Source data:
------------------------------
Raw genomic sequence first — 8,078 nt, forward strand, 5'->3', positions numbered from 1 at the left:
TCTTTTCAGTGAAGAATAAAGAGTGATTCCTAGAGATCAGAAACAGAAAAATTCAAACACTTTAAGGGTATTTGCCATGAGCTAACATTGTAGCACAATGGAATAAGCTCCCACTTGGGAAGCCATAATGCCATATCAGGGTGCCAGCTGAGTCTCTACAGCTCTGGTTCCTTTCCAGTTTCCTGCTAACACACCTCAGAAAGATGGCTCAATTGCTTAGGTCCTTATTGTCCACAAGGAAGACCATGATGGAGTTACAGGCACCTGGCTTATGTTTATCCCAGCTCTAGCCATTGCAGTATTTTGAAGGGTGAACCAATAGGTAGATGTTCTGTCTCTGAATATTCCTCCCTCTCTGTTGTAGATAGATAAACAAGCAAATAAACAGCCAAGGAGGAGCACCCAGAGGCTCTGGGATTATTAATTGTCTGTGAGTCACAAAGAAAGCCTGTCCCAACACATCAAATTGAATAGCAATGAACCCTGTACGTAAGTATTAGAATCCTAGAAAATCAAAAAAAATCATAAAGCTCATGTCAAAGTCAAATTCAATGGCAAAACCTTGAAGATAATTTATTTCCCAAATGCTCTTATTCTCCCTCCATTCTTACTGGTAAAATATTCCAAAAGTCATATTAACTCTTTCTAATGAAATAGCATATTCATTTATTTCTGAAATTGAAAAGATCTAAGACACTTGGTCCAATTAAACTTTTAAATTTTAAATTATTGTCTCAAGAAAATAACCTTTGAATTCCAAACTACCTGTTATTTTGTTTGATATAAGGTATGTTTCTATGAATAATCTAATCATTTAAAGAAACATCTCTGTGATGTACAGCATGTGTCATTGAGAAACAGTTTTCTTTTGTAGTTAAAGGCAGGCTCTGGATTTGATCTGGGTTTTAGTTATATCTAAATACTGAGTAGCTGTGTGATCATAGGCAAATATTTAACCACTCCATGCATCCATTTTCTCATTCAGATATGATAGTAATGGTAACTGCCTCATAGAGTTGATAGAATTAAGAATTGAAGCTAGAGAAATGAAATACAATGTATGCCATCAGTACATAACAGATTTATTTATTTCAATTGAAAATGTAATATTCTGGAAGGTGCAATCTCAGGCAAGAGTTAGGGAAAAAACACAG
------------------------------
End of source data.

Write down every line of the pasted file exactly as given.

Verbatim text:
Raw genomic sequence first — 8,078 nt, forward strand, 5'->3', positions numbered from 1 at the left:
TCTTTTCAGTGAAGAATAAAGAGTGATTCCTAGAGATCAGAAACAGAAAAATTCAAACACTTTAAGGGTATTTGCCATGAGCTAACATTGTAGCACAATGGAATAAGCTCCCACTTGGGAAGCCATAATGCCATATCAGGGTGCCAGCTGAGTCTCTACAGCTCTGGTTCCTTTCCAGTTTCCTGCTAACACACCTCAGAAAGATGGCTCAATTGCTTAGGTCCTTATTGTCCACAAGGAAGACCATGATGGAGTTACAGGCACCTGGCTTATGTTTATCCCAGCTCTAGCCATTGCAGTATTTTGAAGGGTGAACCAATAGGTAGATGTTCTGTCTCTGAATATTCCTCCCTCTCTGTTGTAGATAGATAAACAAGCAAATAAACAGCCAAGGAGGAGCACCCAGAGGCTCTGGGATTATTAATTGTCTGTGAGTCACAAAGAAAGCCTGTCCCAACACATCAAATTGAATAGCAATGAACCCTGTACGTAAGTATTAGAATCCTAGAAAATCAAAAAAAATCATAAAGCTCATGTCAAAGTCAAATTCAATGGCAAAACCTTGAAGATAATTTATTTCCCAAATGCTCTTATTCTCCCTCCATTCTTACTGGTAAAATATTCCAAAAGTCATATTAACTCTTTCTAATGAAATAGCATATTCATTTATTTCTGAAATTGAAAAGATCTAAGACACTTGGTCCAATTAAACTTTTAAATTTTAAATTATTGTCTCAAGAAAATAACCTTTGAATTCCAAACTACCTGTTATTTTGTTTGATATAAGGTATGTTTCTATGAATAATCTAATCATTTAAAGAAACATCTCTGTGATGTACAGCATGTGTCATTGAGAAACAGTTTTCTTTTGTAGTTAAAGGCAGGCTCTGGATTTGATCTGGGTTTTAGTTATATCTAAATACTGAGTAGCTGTGTGATCATAGGCAAATATTTAACCACTCCATGCATCCATTTTCTCATTCAGATATGATAGTAATGGTAACTGCCTCATAGAGTTGATAGAATTAAGAATTGAAGCTAGAGAAATGAAATACAATGTATGCCATCAGTACATAACAGATTTATTTATTTCAATTGAAAATGTAATATTCTGGAAGGTGCAATCTCAGGCAAGAGTTAGGGAAAAAACACAG